This delightful collection of bungalows set in their own gardens and right by the sea provides visitors with everything they need for a comfortable holiday.
For more details contact English speaking Mr Halil Ören on 0536 326 56 26.
This is a magnificent old building and basically a sound structure but the roof is in a poor state and needs attention. With a new roof and some windows, a lick of paint and a bit of effort, this could be an amazing community centre and a good playground for the children of the village.
Sadly there are not enough funds to pay for the work needed but if you know anyone who could help please contact our village leader ( Muhtar ) Mr Ender Şengül on 0542 6700591 who will direct you to the right department.
It has been a long hot summer in Tavakli and everyone is waiting for rain to ensure a good olive crop. Meanwhile daily life continues with everyone looking after the livestock and making preparations for winter.
The goats have spent most of the day out on the hills and now they are back safely locked up for the night. They are playful creatures with very individual characters and they can be quite mischievous at times.
The end of the summer season sees the reservoirs becoming a little low. This is a photo of Alemsah reservoir which is very near to Tavakli village. We need more rain now to top up the water levels and to ensure a good olive crop.
We are now back to three olive factories in the village. This one which closed for a time is now being rebuilt with new machinery and accommodation for the workers. It will be finished soon as it needs to be open for this years olive crop. The olive picking will start in October and run through until February / March time.
The view below is of Sakar Mountain which provides a magnificent backdrop between the village and the sea. Taken at this time of the year when the surrounding soil is dry it looks like something out of a cowboy western film.
One of the best vantage points in the village for an all round panoramic view is the Trafo building ( electric sub station building ). However, an equally good vantage point is the one shown here where an old Ottoman gravestone marks the spot where a popular young man from the village was buried overlooking the sea.
He was admired by the village women who all wanted to marry him for his handsome good looks but he died tragically without finding a suitable partner. His grave is looked after to this day.
You can see more photos of Tavakli village by clicking here.
Also Tavakli Iskeli photos can be found here.
Everything is much greener in May. The weather, whilst still sunny for the main part, can also be unpredictable with sudden storms and wind and rain. Everywhere is quiet and the roads are a pleasure to drive along. The village looks its best at this time of year and there is a leisurely atmosphere and an air of contentment that can be lost in the hustle and bustle of the holiday season.
Food is never scarce in a village like Tavakli. Everything from vegetables to milk, butter to soap is always in abundance in this village community. There is a small bakkal ( shop ) in the village but since everyone grows their own produce you won’t find many vegetables or meat products on offer. The local bakkal provides for those manufactured goods or items that you might be hard pressed to make at home.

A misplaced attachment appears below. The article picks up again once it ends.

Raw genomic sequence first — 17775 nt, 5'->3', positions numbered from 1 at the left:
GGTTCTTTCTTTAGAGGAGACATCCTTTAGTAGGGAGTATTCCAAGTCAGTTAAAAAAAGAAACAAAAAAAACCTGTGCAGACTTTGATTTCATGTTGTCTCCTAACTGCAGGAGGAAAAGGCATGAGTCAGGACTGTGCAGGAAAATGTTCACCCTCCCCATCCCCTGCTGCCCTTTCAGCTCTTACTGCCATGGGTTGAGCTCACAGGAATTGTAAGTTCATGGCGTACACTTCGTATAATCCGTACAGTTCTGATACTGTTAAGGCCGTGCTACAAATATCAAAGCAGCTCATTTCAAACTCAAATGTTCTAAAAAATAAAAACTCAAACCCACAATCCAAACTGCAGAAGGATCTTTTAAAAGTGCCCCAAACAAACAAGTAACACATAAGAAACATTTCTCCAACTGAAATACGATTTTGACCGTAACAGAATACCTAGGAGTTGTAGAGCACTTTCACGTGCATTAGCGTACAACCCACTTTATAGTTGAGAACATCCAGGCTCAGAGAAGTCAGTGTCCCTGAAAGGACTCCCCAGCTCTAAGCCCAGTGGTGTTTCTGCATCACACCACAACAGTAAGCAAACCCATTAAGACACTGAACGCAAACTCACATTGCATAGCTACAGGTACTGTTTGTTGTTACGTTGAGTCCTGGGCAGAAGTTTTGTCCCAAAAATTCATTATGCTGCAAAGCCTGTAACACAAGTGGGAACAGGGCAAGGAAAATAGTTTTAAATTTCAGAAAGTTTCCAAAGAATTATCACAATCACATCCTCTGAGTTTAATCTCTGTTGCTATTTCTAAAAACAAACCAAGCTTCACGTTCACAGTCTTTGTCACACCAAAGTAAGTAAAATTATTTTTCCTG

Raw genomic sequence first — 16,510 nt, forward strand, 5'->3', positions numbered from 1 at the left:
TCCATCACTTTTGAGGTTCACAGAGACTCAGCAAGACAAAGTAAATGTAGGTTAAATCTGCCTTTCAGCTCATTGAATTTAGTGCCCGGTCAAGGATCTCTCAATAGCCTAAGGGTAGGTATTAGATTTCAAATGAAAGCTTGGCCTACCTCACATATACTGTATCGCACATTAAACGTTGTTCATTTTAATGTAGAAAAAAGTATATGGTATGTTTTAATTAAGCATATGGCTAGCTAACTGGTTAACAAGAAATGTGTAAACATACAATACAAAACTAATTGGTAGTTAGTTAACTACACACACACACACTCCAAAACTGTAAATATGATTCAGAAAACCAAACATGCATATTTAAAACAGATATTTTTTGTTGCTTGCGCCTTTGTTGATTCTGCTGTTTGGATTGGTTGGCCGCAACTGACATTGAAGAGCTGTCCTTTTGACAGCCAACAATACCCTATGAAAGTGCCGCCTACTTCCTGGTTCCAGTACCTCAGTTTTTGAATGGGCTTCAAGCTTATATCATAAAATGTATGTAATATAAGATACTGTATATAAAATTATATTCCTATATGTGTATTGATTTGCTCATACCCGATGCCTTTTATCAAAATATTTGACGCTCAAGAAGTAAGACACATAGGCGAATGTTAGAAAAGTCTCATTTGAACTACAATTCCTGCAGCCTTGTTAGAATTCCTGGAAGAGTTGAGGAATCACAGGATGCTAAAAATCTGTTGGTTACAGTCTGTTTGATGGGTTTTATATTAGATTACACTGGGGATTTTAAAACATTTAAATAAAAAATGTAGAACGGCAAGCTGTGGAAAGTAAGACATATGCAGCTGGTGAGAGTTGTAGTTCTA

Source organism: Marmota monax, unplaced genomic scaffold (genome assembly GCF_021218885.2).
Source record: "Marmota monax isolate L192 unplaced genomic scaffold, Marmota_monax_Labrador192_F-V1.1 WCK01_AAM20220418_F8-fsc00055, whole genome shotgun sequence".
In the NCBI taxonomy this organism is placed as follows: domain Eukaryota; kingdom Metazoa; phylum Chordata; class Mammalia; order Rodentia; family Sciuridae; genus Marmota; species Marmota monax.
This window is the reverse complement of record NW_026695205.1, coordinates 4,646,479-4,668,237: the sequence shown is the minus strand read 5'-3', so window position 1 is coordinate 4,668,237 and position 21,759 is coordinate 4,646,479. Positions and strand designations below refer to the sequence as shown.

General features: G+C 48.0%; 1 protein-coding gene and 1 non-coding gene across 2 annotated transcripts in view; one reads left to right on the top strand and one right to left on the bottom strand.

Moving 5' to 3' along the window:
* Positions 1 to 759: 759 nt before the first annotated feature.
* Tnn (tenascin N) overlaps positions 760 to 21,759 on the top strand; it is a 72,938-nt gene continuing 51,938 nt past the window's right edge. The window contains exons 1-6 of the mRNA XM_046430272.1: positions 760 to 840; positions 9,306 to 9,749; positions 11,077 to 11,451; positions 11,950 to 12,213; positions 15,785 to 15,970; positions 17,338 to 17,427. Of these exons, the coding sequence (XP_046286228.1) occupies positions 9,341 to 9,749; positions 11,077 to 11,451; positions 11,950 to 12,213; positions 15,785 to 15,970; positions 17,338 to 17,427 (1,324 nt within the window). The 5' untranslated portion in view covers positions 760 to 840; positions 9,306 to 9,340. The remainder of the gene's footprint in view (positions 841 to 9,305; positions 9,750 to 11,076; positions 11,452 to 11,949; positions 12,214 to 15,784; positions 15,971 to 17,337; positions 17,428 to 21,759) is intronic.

A typical breakfast here might consist of olives, home made bread, various vegetables, goats cheese, jams, egg and plenty of tea. The food tastes far better than anything you are likely to pick up at the supermarket and it is all home grown too.
On the way up to the main village viewpoint even the cows were sleepy and relaxed. There are some breathtaking views of the coast just 5 minutes walk from where we live.
This is a view of the main centre of the village. There are two main shops, a barber and two tea houses. A regular minibus service runs through the nearby villages on a regular route to the main town of Ezine.
We stopped in Tavakli for 10 days this time and will be back in September at the end of the summer season. Everywhere will still be greener than most places in Turkey since the season is a little shorter here and without the intense heat that you get in the med.
Babakale is perhaps best known for its restored castle. It dates back to 1723 and was one of the last Ottoman castles of its era. Babakale lies at the most western point on the Turkish mainland.
The harbour is impressive and provides shelter for many fishing boats. Tourism is important here too and there are plenty of places to stay. The location of Babakale provides an excellent base from which to explore the rest of this beautiful coastline.
There is a good sandy beach at Babakale which provides safe bathing and is shallow for swimmers. Babakale used to be a pirates paradise and during the time of Sultan Ahmed III the castle was built to provide protection for the local people.
Whilst tourism provides a good income for many of the locals there is an economy in the growing of olives, knife making and shoe manufacturing.
Whether you are passing through or stopping over, Babakale is definately worth a visit and if you are feeling peckish you might try some freshly caught fish in one of the restaurants.